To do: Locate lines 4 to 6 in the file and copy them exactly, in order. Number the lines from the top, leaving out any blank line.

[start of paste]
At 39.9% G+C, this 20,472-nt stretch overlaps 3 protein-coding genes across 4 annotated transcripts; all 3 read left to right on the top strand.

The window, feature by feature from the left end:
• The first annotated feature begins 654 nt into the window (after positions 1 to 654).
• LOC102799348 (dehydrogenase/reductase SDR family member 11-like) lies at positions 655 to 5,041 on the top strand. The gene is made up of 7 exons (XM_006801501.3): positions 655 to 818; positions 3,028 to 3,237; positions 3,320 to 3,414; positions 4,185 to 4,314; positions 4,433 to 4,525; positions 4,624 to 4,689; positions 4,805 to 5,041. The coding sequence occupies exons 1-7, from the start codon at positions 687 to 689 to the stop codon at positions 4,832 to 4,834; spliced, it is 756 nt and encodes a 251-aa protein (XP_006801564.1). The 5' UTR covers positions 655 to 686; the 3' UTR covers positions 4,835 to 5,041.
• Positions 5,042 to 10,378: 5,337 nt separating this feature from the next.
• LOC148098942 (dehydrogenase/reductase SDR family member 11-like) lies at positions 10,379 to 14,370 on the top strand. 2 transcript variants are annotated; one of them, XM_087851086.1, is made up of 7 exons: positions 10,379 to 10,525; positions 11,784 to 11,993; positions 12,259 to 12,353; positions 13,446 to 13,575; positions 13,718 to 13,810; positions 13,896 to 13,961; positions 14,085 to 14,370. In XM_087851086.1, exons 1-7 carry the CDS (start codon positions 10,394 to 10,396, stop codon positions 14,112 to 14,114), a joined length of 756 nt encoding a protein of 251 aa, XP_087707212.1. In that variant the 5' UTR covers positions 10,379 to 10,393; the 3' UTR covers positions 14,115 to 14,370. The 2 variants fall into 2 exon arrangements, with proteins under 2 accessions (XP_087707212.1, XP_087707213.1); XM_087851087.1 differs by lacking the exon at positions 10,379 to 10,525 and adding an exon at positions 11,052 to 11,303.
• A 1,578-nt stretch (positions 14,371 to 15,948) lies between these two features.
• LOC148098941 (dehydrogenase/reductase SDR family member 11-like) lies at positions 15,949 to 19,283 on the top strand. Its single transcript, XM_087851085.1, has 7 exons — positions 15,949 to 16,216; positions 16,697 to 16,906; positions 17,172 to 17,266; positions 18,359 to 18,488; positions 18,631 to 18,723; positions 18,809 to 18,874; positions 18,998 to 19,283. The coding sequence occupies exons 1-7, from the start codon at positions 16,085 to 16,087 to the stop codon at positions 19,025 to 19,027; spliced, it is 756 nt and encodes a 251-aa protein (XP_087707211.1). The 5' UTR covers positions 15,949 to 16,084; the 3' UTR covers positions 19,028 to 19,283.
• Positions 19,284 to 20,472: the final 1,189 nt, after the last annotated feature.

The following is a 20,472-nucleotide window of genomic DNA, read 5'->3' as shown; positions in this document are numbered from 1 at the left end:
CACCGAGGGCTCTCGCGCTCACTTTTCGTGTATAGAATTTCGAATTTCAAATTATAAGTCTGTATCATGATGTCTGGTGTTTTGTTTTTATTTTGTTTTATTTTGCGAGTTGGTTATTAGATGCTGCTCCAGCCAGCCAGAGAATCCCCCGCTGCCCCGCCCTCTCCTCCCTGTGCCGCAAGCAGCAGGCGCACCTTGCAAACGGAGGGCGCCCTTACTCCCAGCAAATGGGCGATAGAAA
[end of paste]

• LOC102799348 (dehydrogenase/reductase SDR family member 11-like) lies at positions 655 to 5,041 on the top strand. The gene is made up of 7 exons (XM_006801501.3): positions 655 to 818; positions 3,028 to 3,237; positions 3,320 to 3,414; positions 4,185 to 4,314; positions 4,433 to 4,525; positions 4,624 to 4,689; positions 4,805 to 5,041. The coding sequence occupies exons 1-7, from the start codon at positions 687 to 689 to the stop codon at positions 4,832 to 4,834; spliced, it is 756 nt and encodes a 251-aa protein (XP_006801564.1). The 5' UTR covers positions 655 to 686; the 3' UTR covers positions 4,835 to 5,041.
• Positions 5,042 to 10,378: 5,337 nt separating this feature from the next.
• LOC148098942 (dehydrogenase/reductase SDR family member 11-like) lies at positions 10,379 to 14,370 on the top strand. 2 transcript variants are annotated; one of them, XM_087851086.1, is made up of 7 exons: positions 10,379 to 10,525; positions 11,784 to 11,993; positions 12,259 to 12,353; positions 13,446 to 13,575; positions 13,718 to 13,810; positions 13,896 to 13,961; positions 14,085 to 14,370. In XM_087851086.1, exons 1-7 carry the CDS (start codon positions 10,394 to 10,396, stop codon positions 14,112 to 14,114), a joined length of 756 nt encoding a protein of 251 aa, XP_087707212.1. In that variant the 5' UTR covers positions 10,379 to 10,393; the 3' UTR covers positions 14,115 to 14,370. The 2 variants fall into 2 exon arrangements, with proteins under 2 accessions (XP_087707212.1, XP_087707213.1); XM_087851087.1 differs by lacking the exon at positions 10,379 to 10,525 and adding an exon at positions 11,052 to 11,303.